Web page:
Wednesday, January 24, 2007

Lamp and fan amplitude mod

Another day off. So I decided to try out an idea that's been floating around in my head for a while. I made a passive amplitude modulator that uses light as a controller. By placing a fan in between a desk lamp and this thing, it makes a physically-controlled cyclic amplitude modulator.

For more pics, visit here.

You can listen to one result here (mp3, 350kb). This example uses a 220Hz sinewave as a carrier and the fan slowing down (from a high speed to off) as a modulator. It is a completely dry recording ie. no room sounds (and no physical/mechanical fan sounds) are present.

If you look at the protools screen capture below, you can very clearly see the change in speed of the amplitude modulation as the fan slows down. The image is the last 13 seconds or so of the mp3 example (link is above). This also gives a visual indication of how deep the modulation is. I want to replace the 100KΩ pot with a 1MΩ pot and see if the modulation can go deeper than demonstrated with the full 100KΩ in effect. I've got some other plans for this thing as well...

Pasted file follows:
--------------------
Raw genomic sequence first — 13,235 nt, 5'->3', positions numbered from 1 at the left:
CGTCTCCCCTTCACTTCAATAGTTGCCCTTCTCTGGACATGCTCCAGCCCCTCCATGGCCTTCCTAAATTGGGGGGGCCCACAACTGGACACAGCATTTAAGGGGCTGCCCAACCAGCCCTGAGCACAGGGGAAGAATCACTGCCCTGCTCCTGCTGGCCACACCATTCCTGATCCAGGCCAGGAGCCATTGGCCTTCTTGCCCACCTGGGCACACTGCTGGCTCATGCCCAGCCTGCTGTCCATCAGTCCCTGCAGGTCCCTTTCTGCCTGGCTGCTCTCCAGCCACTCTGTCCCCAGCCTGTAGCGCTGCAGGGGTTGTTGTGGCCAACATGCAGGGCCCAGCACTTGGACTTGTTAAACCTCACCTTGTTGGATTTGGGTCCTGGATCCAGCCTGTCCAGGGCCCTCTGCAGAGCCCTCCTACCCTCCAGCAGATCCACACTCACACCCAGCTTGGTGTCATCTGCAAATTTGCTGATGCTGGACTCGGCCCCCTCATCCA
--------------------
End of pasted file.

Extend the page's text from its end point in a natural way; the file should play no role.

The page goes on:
Tristan Louth-Robins said...

Aha! Makeover!! Someone's upgraded to the new version of Blogger. I think I understand why you may need to borrow a fan as well.

Sebastian Tomczak said...

;-) yep. i quite like the new version of blogger. it's got some neat features!

micheline said...

Hello! That's sounds interesting. Do you have a schema of the circuit?

Sebastian Tomczak said...

Hi there Micheline,
Thanks for your comment...

This "circuit" is simply a voltage divider. One side is the 100KΩ (or higher) pot, on the other side is the light dependent resistor (LDR). So...

- Audio input signal connects to leg 1 or 3 of the pot
- Audio input ground connects to leg 2 of the LDR
- Audio output signal connects to leg 2 of the pot as well as leg 1 of the LDR

in >------- (terminal
| 100KΩ + pot
out <----- (wiper)
gnd -------

Or something like this. ;-)

Overly basic!!!

micheline said...

Oh! Thank you! Rou are right, it seems easy your right. Continue your experiemnts...! m

Sebastian Tomczak said...

Yep, dead easy. Shouldn't take more than a couple of minutes. That's the good part about it. Try using a pot that is greater than 100KΩ... I only used it because I had one spare... ;-)

Let me know if you decide to make this one or whatev.